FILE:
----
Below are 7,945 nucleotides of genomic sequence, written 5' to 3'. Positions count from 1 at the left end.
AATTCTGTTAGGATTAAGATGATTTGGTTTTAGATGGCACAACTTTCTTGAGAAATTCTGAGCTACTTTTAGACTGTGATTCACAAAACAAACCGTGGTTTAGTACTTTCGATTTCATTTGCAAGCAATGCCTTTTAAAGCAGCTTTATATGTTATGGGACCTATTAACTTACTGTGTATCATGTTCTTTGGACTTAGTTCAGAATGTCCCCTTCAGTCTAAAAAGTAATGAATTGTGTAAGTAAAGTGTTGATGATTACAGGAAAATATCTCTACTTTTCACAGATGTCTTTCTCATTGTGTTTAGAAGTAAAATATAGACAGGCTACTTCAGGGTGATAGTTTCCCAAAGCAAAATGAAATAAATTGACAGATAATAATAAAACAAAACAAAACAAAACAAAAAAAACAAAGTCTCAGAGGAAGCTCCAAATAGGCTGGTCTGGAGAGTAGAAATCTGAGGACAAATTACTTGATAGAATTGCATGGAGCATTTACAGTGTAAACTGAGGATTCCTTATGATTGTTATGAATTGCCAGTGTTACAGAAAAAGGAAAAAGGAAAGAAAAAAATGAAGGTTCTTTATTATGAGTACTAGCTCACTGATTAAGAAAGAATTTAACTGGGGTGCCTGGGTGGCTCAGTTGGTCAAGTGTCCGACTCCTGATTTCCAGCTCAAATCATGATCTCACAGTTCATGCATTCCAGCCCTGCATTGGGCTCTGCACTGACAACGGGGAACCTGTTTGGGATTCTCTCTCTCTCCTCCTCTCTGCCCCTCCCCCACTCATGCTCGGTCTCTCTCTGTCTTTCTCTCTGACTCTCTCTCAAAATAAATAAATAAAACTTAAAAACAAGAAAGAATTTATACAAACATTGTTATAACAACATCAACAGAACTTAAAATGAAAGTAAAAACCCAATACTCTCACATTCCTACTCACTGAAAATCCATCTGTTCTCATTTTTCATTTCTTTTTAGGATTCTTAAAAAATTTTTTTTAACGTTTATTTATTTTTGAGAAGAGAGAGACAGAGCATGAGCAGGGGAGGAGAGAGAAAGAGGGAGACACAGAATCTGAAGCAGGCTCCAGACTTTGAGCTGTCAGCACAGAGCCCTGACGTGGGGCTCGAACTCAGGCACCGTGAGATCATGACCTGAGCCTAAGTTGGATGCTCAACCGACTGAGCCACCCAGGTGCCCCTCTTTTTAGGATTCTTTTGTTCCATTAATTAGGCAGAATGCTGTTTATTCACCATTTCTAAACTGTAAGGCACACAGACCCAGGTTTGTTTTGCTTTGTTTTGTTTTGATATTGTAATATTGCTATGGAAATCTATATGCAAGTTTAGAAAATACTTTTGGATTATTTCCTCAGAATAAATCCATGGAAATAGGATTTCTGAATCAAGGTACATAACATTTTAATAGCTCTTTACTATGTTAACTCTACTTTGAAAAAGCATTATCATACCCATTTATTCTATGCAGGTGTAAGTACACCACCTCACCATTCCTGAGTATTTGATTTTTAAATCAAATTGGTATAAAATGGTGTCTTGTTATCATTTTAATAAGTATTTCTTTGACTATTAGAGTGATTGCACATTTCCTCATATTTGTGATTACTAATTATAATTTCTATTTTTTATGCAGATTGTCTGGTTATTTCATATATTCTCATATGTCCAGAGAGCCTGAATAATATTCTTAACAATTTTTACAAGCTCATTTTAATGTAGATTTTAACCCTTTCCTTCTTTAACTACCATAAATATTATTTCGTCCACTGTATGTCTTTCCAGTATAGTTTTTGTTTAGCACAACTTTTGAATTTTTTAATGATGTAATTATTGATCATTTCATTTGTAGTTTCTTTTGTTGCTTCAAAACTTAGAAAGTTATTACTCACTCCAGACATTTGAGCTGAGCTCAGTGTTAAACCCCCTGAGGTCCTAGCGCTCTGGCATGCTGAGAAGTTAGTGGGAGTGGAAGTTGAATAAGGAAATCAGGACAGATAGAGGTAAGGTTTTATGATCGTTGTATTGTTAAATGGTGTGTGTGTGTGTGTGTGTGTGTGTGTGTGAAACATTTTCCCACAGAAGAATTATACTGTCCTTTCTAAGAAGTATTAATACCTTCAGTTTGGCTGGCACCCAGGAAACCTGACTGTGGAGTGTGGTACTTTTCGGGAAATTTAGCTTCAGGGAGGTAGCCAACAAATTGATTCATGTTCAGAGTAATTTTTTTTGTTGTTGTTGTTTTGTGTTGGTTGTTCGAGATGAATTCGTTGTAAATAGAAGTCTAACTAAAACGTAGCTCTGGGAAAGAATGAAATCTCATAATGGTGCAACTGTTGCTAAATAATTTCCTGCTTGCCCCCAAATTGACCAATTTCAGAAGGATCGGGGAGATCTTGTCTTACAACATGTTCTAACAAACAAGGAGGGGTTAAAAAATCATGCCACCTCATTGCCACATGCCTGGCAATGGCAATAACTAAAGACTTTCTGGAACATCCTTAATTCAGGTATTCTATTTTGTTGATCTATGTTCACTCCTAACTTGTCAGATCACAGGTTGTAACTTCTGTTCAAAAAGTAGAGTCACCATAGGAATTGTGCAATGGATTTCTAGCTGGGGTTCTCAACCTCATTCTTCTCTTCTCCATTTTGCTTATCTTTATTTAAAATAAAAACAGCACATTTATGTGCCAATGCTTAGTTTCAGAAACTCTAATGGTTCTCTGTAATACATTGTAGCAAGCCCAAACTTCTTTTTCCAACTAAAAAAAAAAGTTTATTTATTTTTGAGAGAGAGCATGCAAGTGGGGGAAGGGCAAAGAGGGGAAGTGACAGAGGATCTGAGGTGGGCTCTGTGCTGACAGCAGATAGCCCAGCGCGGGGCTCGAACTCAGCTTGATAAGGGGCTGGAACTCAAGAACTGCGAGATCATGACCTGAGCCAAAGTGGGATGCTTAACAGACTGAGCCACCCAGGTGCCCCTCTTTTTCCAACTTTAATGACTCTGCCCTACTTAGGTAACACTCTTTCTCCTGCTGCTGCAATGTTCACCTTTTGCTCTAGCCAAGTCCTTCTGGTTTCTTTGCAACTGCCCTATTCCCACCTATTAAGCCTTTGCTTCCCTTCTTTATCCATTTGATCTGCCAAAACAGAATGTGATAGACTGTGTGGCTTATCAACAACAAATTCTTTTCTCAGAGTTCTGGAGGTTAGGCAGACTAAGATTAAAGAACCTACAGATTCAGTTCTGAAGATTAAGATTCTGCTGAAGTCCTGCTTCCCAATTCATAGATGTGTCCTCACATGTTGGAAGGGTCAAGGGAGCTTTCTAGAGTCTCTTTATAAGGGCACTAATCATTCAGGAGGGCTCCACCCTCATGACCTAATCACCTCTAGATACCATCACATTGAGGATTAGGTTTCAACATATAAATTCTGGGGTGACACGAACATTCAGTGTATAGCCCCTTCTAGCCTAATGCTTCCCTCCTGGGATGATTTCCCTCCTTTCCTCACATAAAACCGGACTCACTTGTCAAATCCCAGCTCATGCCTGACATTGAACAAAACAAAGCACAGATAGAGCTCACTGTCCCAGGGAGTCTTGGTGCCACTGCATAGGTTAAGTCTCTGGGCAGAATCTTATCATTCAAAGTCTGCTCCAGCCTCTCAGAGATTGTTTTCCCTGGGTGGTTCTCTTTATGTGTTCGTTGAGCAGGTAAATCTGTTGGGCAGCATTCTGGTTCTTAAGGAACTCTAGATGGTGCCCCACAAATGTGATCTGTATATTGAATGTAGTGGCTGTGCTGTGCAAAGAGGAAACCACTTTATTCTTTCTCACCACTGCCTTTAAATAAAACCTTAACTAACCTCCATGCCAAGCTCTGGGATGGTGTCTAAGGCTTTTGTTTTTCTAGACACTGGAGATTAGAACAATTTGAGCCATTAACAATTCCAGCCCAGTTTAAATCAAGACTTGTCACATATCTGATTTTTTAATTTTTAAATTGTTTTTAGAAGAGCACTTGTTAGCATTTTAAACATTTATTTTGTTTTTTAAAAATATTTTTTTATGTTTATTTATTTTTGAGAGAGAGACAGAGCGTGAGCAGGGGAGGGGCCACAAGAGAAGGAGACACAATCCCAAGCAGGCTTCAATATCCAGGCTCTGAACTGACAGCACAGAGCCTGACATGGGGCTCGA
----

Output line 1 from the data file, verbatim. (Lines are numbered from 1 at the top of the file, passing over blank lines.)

Below are 7,945 nucleotides of genomic sequence, written 5' to 3'. Positions count from 1 at the left end.